The first month of the first term we were immersed in the quaintly-named Village Survey, now long gone I imagine. For me it was bliss. Instead of wrestling with dusty files in a government ministry I found myself bowling along country lanes to a two-class primary school. In the morning, after a few teaching assistant tasks, cum observation, it was time for my partner and I to saunter down to the nearby pub for some flirtatious chat over a ploughman’s lunch. Working with “real” children was a completely new experience. Without brothers and sisters, nephews and nieces, I still regarded kids as a strange breed you got rid of as quickly as possible on Halloween Night.

"I glanced out of the window, and was transfixed – there, immediately opposite, across the Avon, was the entrance to Newton Park. Was this a sign, an omen? Had I made the right decision to change careers?"

It was decided we’d take a class to Farleigh Hungerford Castle on an Integrated Studies – the buzz word of the day – project. Seeing groups of youngsters excited at a ruined 14th Century landmark with its legends of murder and scandal, it began to dawn on me that, maybe, I had taken the right path after all. There was history to research, copying wall paintings, making up a site plan, writing stories and poetry about medieval life. The only downside was a teacher’s rebuke that we’d “tarted up the kids’ work too much” i.e. we’d made “improvements” to the finished result. She was right of course. In those early days the complexities of child development were still a mystery to me.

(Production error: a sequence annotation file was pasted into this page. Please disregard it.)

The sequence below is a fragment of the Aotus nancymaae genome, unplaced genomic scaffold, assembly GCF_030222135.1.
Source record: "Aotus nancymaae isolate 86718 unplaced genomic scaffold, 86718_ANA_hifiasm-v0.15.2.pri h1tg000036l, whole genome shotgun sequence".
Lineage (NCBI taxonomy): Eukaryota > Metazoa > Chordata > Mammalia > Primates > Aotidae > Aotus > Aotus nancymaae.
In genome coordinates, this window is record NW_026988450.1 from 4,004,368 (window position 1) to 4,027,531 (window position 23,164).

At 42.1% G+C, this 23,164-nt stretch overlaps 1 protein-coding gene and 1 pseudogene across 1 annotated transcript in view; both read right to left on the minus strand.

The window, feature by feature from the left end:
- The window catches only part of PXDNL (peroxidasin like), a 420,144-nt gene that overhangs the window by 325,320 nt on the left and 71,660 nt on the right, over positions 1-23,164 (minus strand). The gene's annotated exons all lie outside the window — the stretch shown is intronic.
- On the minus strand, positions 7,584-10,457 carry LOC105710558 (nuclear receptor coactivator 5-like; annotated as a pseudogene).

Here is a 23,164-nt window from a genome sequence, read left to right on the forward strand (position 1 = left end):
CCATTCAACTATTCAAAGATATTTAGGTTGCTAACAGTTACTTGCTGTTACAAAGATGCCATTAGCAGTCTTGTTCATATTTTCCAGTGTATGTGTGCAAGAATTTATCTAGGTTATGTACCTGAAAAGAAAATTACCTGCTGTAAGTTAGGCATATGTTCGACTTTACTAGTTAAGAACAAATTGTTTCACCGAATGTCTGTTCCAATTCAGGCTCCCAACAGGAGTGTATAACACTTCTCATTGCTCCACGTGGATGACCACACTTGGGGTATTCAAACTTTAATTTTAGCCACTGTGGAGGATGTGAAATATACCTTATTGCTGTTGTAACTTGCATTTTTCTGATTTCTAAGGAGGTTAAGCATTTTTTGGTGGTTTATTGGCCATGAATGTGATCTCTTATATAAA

There existed an unwritten law in college that no students walked the full length of the drive without being picked up by a passing car. Although extremely convenient, this inevitably meant that you were at the mercy of a diverse mix of travelling companions – in one instance with embarrassing results. A Biology lecturer eyed up the five inch difference in height between me and my First Year girlfriend and chortled, “If you two are an item how do you manage? Do you have to stand on a bucket?” Our fledgling romance was doomed to failure after that.